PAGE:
Chris Lehman

Salem Correspondent

Chris Lehman graduated from Temple University with a journalism degree in 1997. He landed his first job less than a month later, producing arts stories for Red River Public Radio in Shreveport, Louisiana. Three years later he headed north to DeKalb, Illinois, where he worked as a reporter and announcer for NPR affiliate WNIJ-FM. In 2006 he headed west to become the Salem Correspondent for the Northwest News Network.

Chris is a native of rural Lancaster County, Pennsylvania. He was born in the upstairs bedroom of his grandmother's house, and grew up in a 230-year-old log cabin in the woods. Chris traces his interest in journalism to his childhood, when his parents threatened to take away his newspaper if he didn’t do his chores.

In addition to working full time in public radio for the past decade, Chris has also reported from overseas on a freelance basis. He's filed stories from Iraq, Burkina Faso, El Salvador, Northern Ireland, Zimbabwe and Uganda. He lives in Salem with his wife and children.

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The future of marijuana policy in the Oregon legislature is still unclear.

A special legislative committee meant to help pave the way for legalized recreational marijuana in Oregon has hit some road bumps.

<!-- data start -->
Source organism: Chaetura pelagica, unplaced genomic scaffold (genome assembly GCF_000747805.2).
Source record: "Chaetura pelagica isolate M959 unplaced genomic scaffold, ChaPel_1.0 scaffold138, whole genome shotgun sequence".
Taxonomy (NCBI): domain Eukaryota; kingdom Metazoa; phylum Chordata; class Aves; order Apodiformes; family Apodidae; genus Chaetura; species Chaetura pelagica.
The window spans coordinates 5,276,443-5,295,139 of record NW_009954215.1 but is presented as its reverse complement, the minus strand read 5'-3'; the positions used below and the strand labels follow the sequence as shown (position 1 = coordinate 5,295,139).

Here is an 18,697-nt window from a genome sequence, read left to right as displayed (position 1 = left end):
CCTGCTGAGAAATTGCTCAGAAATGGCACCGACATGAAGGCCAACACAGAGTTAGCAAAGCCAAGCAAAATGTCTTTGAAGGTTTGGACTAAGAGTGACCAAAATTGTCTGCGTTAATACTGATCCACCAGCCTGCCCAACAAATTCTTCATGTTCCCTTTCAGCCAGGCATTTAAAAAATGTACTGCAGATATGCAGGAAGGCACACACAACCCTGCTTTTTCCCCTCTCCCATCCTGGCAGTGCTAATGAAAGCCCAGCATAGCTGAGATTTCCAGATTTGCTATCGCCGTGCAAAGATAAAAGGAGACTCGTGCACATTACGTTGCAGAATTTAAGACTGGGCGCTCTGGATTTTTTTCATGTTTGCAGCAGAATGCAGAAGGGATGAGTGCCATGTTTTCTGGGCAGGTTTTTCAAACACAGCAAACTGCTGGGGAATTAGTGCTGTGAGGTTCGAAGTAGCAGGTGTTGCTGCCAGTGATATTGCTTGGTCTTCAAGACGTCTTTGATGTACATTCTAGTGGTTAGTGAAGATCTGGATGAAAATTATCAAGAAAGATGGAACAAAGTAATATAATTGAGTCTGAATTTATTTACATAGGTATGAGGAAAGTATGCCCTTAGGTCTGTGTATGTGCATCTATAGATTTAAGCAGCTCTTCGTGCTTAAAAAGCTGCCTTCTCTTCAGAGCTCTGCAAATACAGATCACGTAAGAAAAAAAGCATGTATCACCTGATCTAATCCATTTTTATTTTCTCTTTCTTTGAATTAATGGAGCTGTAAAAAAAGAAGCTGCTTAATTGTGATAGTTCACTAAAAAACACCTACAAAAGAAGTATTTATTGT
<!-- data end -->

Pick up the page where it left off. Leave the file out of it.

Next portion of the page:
The Oregon Senate approved a measure Monday that would ban sales of e-cigarettes to minors as well as ban the use of e-cigarettes in the same places where traditional cigarettes are prohibited.

Oregon Governor Kate Brown signed a bill Monday that will require criminal background checks for anyone who buys a gun from a private party.

Secular groups could perform weddings under a measure up for a committee vote Monday in the Oregon legislature.

Oregon lawmakers gave final approval Thursday to a measure that would ban so-called conversion therapy for youth.

A measure that would require many Oregon employers to provide paid sick leave is poised to advance in Salem.

A bill that would require criminal background checks for private gun sales in Oregon is on its way to the governor's desk. The Oregon House narrowly passed the measure Monday.

An attorney for Cylvia Hayes told a judge in Salem Friday that the former Oregon first lady is a private citizen and should not be required to hand over her emails to the press.

The Oregon Supreme Court tossed out much of the state legislature's 2013 attempts to curb pension payouts to retired public workers.